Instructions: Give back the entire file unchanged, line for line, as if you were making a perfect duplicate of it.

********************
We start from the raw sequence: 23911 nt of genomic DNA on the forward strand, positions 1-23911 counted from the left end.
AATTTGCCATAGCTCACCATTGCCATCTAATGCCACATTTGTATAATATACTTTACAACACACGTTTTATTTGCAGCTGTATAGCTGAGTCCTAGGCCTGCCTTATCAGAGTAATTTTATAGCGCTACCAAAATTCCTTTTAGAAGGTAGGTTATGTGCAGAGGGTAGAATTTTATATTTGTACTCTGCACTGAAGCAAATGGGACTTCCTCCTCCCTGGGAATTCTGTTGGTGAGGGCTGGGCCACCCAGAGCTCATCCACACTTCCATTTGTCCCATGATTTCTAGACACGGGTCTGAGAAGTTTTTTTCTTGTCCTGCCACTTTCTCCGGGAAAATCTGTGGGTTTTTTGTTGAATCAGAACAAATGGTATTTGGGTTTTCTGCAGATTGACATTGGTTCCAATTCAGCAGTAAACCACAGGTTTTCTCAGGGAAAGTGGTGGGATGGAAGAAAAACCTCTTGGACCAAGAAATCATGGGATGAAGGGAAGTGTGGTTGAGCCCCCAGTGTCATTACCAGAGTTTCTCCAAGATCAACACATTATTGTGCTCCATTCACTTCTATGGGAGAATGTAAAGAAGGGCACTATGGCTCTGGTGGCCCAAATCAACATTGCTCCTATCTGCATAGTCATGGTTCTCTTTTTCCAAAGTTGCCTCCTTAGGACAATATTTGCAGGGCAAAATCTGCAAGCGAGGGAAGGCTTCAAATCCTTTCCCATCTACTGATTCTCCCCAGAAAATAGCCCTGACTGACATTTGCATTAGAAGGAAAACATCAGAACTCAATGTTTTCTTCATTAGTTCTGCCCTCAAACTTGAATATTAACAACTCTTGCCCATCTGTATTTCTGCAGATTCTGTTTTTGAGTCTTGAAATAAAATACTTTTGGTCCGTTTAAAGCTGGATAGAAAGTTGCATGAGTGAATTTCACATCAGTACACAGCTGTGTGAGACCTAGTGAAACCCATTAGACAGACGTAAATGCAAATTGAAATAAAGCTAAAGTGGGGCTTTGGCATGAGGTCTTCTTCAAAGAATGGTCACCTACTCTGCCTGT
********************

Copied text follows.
We start from the raw sequence: 23911 nt of genomic DNA on the forward strand, positions 1-23911 counted from the left end.
AATTTGCCATAGCTCACCATTGCCATCTAATGCCACATTTGTATAATATACTTTACAACACACGTTTTATTTGCAGCTGTATAGCTGAGTCCTAGGCCTGCCTTATCAGAGTAATTTTATAGCGCTACCAAAATTCCTTTTAGAAGGTAGGTTATGTGCAGAGGGTAGAATTTTATATTTGTACTCTGCACTGAAGCAAATGGGACTTCCTCCTCCCTGGGAATTCTGTTGGTGAGGGCTGGGCCACCCAGAGCTCATCCACACTTCCATTTGTCCCATGATTTCTAGACACGGGTCTGAGAAGTTTTTTTCTTGTCCTGCCACTTTCTCCGGGAAAATCTGTGGGTTTTTTGTTGAATCAGAACAAATGGTATTTGGGTTTTCTGCAGATTGACATTGGTTCCAATTCAGCAGTAAACCACAGGTTTTCTCAGGGAAAGTGGTGGGATGGAAGAAAAACCTCTTGGACCAAGAAATCATGGGATGAAGGGAAGTGTGGTTGAGCCCCCAGTGTCATTACCAGAGTTTCTCCAAGATCAACACATTATTGTGCTCCATTCACTTCTATGGGAGAATGTAAAGAAGGGCACTATGGCTCTGGTGGCCCAAATCAACATTGCTCCTATCTGCATAGTCATGGTTCTCTTTTTCCAAAGTTGCCTCCTTAGGACAATATTTGCAGGGCAAAATCTGCAAGCGAGGGAAGGCTTCAAATCCTTTCCCATCTACTGATTCTCCCCAGAAAATAGCCCTGACTGACATTTGCATTAGAAGGAAAACATCAGAACTCAATGTTTTCTTCATTAGTTCTGCCCTCAAACTTGAATATTAACAACTCTTGCCCATCTGTATTTCTGCAGATTCTGTTTTTGAGTCTTGAAATAAAATACTTTTGGTCCGTTTAAAGCTGGATAGAAAGTTGCATGAGTGAATTTCACATCAGTACACAGCTGTGTGAGACCTAGTGAAACCCATTAGACAGACGTAAATGCAAATTGAAATAAAGCTAAAGTGGGGCTTTGGCATGAGGTCTTCTTCAAAGAATGGTCACCTACTCTGCCTGT